• The ‘STAR’ method is really applicable here. When structuring your example beforehand, follow the order Situation (brief context for the example), Task (what the problem was that needed to be overcome), Action (what you did to overcome it), Result (the benefits gained from your actions). It really gives you structure to your answers, means you keep to the point, but also makes sure you are covering everything that they’re looking for.
• In your examples, it is really good if you show that in the situation you were able to put yourself in someone else’s shoes, and then use that knowledge to influence them into doing things differently. It shows empathy, influencing skills and communication skills.
• Avoid bad-mouthing anyone in your examples e.g. “my ex-Manager was awful” (even if they were)! It sounds unprofessional. Instead of talking negatively about them, perhaps focus on the difficulties inherent in the situations that arose because of their decisions (less personal, more professional). Also, avoid talking about ‘problems’. Refer to them as ‘challenges’ instead!
• Don’t be afraid to ask for a moment to think before answering their question if it has stumped you. It is much better to stop, take 10-20 seconds to think and then give a decent answer, than just instinctively commencing an answer and then realising it is not relevant to their question. A pause before answering can potentially show a reasoned, measured approach from the candidate too.
• If you’re 20 or 21 – say a final year undergraduate – don’t feel inferior when you meet much older people at the assessment centre (which you almost certainly will). On my strand of the scheme, of the eight of us chosen, we range in age from 21-30. Being older may give you more experience, but it’s all about how you present those experiences on the day that matters.
• A regular assessment centre candidate worry is about using examples they’d already given during the phone interview. At all the assessment centres I’ve attended, this has been fine to do. If you think it is a good example (and it probably is if it got you through the phone interview), use it again. In fact, several of the competency interviewers begin by saying that they have no prior knowledge about you. Start the assessment centre as a clean slate.
• No matter what the organiser may say about lunch time mingles (for meeting current staff/grad schemers) being informal and not being examined, I would say keep it formal! They’re probably not counting your questions and conversation formally towards your final score, however if you say something inappropriate it could well count against you to the point of denying you the opportunity to move onto the next stage. I remember at one assessment centre another candidate saying he’d been forced to apply for the job by his mum to get him out the house. Whether he was joking or not was irrelevant, as the staff member we were talking to looked shocked, told him that it wasn’t an acceptable reason to be applying to work at that company and walked away. Very awkward!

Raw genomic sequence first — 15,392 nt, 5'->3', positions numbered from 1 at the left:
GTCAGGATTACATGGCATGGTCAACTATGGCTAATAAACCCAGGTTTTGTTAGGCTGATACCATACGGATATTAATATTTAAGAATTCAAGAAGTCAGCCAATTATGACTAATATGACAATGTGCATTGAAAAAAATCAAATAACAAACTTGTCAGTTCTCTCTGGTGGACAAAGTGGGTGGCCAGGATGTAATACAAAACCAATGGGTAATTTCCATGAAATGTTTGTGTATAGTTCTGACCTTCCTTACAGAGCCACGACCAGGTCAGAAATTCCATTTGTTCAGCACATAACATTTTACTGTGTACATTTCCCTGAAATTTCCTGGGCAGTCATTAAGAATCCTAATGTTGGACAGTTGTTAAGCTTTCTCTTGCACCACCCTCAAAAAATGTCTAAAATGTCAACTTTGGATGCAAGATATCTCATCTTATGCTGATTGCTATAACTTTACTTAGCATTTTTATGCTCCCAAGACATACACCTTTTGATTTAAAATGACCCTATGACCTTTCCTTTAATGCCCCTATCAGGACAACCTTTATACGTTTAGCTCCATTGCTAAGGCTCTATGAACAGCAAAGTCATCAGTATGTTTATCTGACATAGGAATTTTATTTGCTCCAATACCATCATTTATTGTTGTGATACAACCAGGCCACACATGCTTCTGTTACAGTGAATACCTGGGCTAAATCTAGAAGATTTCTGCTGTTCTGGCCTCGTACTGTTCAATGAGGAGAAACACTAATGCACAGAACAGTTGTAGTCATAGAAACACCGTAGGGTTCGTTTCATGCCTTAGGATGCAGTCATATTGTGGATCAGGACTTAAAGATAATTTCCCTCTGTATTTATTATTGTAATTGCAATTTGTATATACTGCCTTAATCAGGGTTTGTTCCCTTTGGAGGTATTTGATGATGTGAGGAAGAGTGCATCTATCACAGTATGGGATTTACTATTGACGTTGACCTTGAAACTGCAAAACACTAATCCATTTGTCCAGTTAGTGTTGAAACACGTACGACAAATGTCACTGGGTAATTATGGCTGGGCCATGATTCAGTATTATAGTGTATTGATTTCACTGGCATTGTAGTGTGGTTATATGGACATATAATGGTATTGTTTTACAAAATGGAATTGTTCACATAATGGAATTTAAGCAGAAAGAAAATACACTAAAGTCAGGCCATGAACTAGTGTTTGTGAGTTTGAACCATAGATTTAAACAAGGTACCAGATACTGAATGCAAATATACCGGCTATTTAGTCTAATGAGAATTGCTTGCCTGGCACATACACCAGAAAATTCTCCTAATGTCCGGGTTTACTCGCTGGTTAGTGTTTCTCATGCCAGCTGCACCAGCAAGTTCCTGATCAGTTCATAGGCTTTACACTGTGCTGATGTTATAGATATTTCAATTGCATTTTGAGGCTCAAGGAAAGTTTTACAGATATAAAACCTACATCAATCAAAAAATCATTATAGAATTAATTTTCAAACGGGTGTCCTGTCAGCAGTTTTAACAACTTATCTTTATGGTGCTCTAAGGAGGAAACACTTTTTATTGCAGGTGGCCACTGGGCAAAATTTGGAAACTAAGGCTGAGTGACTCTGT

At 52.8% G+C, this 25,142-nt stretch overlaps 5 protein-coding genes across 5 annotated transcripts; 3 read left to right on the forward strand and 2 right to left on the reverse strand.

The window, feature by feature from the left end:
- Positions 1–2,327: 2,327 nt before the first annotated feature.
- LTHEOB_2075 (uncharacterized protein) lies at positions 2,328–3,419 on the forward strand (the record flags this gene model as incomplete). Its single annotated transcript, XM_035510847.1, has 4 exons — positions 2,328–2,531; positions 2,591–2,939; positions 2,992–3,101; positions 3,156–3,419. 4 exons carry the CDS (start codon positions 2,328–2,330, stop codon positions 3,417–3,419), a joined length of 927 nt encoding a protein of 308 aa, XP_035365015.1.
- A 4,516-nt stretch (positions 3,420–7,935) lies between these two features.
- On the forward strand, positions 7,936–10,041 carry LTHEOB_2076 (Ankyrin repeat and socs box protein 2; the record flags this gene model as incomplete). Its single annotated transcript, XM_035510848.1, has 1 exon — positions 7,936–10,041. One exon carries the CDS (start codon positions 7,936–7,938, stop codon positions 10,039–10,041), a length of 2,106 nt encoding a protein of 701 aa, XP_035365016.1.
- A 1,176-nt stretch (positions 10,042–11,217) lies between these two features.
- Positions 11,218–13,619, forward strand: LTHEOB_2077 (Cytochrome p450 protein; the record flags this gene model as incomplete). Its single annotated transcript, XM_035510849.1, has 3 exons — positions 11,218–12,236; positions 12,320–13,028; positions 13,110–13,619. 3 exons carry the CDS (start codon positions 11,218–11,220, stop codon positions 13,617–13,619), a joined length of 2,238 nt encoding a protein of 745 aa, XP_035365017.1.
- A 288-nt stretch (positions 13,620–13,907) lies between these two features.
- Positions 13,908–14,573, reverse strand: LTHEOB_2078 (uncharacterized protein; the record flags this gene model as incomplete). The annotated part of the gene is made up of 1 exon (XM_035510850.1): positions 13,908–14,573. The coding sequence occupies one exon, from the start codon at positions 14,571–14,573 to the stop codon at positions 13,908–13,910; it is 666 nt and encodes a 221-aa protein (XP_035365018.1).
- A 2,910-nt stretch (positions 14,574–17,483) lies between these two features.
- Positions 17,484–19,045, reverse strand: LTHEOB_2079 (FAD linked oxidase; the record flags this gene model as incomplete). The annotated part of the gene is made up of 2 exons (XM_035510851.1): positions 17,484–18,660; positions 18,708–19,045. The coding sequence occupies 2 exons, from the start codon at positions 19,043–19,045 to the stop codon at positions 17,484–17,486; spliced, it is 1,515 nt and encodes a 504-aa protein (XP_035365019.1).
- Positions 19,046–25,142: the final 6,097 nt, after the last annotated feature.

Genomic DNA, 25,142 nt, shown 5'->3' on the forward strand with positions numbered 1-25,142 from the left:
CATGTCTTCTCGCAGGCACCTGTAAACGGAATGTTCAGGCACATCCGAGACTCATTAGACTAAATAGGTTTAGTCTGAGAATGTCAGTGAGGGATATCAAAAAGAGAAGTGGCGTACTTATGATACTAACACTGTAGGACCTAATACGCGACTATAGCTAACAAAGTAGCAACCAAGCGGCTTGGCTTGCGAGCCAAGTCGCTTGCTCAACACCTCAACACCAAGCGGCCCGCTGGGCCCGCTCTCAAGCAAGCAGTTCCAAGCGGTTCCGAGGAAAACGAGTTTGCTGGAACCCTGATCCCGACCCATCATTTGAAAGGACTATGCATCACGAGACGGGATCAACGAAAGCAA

• If you don’t get the job, but get to the assessment centre stage or beyond, definitely be sure to obtain as much feedback as you can. You’ll find some organisations are much better at this than others. For example, the Civil Service gave us around seven pages each of feedback after the one day assessment centre, whereas another scheme I applied to gave me two sentences (after a two day assessment centre!). Feedback is crucial in seeing where you were weakest, and where you need to work on for future grad scheme processes. You may even find it provides a good example for a future competency question along the lines of describing a time you had to deal with overcoming failure and how you did this (i.e. seeking feedback, then organising mock competency interviews etc.).
• Similarly, if you don’t get through to the next stage, bear in mind that the many grad schemers don’t get on to a scheme at their first attempt either (and that applies to me too). It takes practice, and you’ll find by your second, third or fourth grad scheme process, you’ll feel less nervous, more confident and more certain of what they are looking for.
• Finally, if you have the option of an expenses paid hotel or a commute in, go with the hotel every time! There’s nothing worse than the worry of arriving late due to transport issues. Staying nearby immediately relieves this potential stress, and may well also give you a quiet place without distraction where you can read up on your notes.
If you need further assistance with your graduate scheme applications or with the graduate scheme process, book a lesson with Ollie, our grad scheme specialist.